Panel: Home Visiting Innovations for Research and Practice
(Family and Child Policy)

Thursday, November 8, 2018: 10:15 AM-11:45 AM
Tyler - Mezz Level (Marriott Wardman Park)

*Names in bold indicate Presenter

Panel Chairs:  Nancy Margie, Administration for Children and Families
Discussants:  Virginia W. Knox, MDRC

Innovation Toward Precision Home Visiting
Jill Filene1, Kyle Peplinski2, Lauren Supplee3, Matthew Poes1, April Wilson3 and Susan Zaid1, (1)James Bell Associates, Inc., (2)HRSA, (3)Child Trends

How Local Home Visiting Programs in MIHOPE Addressed Mental Health Issues with Families: Translating Evidence-Based Research to Home Visiting Stakeholders
Ximena A. Portilla1, Sarah Shea Crowne2 and Mallory K. Undestad1, (1)MDRC, (2)Johns Hopkins University

Continuous Quality Improvement and Central Intake to Enhance Engagement in New Jersey Home Visiting
Anne Lilly1, Jack Dagg1, Lori Burrell1, Lenore Scott2, Daniela Hellman Guarda2, Lakota Kruse3 and Anne Duggan1, (1)Johns Hopkins University, (2)New Jersey Department of Children and Families, (3)New Jersey Department of Health

Early childhood is a critical time in which environmental experiences influence brain development and can have last­ing consequences across the life course.  Many families need effective prevention and early intervention services to address challenges in providing a safe, secure, and nurturing environment for their children. 

Early childhood home visiting is a service strategy aimed at supporting positive parenting by building on family strengths to overcome challenges.  Services are targeted to pregnant women and families with young children, and primarily focus on screening for risk factors, providing parents with education and support, and referring parents to necessary service providers.  

In 2010, the U.S. expanded investment in the scale-up of evidence-based home visiting through the federal Maternal, Infant, and Early Childhood Home Visiting (MIECHV) program and will continue this investment through 2022.  Today, every U.S. state and territory provides home visiting services reaching more than 300,000 families annually.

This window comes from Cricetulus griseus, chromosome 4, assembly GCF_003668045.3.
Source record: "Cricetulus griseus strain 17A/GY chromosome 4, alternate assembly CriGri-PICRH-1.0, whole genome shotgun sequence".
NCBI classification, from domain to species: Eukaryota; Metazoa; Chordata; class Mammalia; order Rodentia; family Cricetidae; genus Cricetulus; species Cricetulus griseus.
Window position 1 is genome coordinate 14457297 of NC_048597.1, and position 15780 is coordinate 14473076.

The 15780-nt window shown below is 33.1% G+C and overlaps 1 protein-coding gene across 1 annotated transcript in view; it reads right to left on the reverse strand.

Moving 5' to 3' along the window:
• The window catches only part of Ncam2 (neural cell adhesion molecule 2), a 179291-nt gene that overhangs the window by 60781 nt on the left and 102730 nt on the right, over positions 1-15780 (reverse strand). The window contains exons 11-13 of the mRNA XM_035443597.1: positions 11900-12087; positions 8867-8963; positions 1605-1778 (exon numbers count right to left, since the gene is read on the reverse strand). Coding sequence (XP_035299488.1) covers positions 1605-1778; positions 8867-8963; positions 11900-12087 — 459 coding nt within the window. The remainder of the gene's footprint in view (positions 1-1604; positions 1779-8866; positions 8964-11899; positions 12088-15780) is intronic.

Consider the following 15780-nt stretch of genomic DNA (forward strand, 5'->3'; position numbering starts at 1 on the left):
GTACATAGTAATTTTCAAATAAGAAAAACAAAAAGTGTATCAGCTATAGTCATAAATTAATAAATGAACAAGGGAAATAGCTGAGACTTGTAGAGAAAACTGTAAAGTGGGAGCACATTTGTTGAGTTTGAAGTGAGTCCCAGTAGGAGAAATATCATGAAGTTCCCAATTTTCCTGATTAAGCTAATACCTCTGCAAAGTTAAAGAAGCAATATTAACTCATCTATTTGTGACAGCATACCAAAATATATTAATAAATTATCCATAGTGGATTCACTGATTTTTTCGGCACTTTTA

However, home visiting has modest overall impacts on family functioning, parenting, and child well-being, in part due to the varied strengths, needs, and interests of families who enroll in home visiting.  In order to deliver high-quality services, home visiting programs must have a strong implementation system to support staff in addressing families’ needs, particularly when those needs touch on complex topics such as mental health.  Further, strategies for improving implementation systems, such as the use of central intake (CI) and continuous quality improvement (CQI), are imperative for moving the field forward. This panel will present findings from three innovative research initiatives which provide insights on how home visiting practice can be improved at a time when home visiting continually evolves in an effort to better serve families.

The first presentation will highlight the Home Visiting Applied Research Collaborative (HARC)’s new initiative, Innovation toward Precision Home Visiting. This initiative brings home visiting stakeholders together to build knowledge by promoting the field’s use of innovative research methods to achieve precision home visiting—the identification of what works best, for which families, under what conditions. 

The second presentation will present findings from the Mother and Infant Home Visiting Program Evaluation (MIHOPE) implementation research report. Specifically, it will capitalize on MIHOPE’s innovative multi-level, multi-informant research design, conducted with 88 home visiting programs, by highlighting not only the strengths of the implementation system in addressing mental health issues, but also areas of the system that can be improved.

The third presentation will present recent work from the state-led MIECHV evaluation in New Jersey to improve family engagement through CI and CQI practices. This approach uses CQI dashboards as an innovative tool to inform Plan-Do-Study-Act (PDSA) cycles, which allow supervisors to track their agency’s progress on select indicators compared to their past performance and the performance of their peer programs.

Taken together, the three presentations will highlight the use of innovative research to improve home visiting research and practice. The panel will also underline how the translation of research findings and development of program-level dashboards can be used as tools for home visiting programs to strengthen their implementation system supports.

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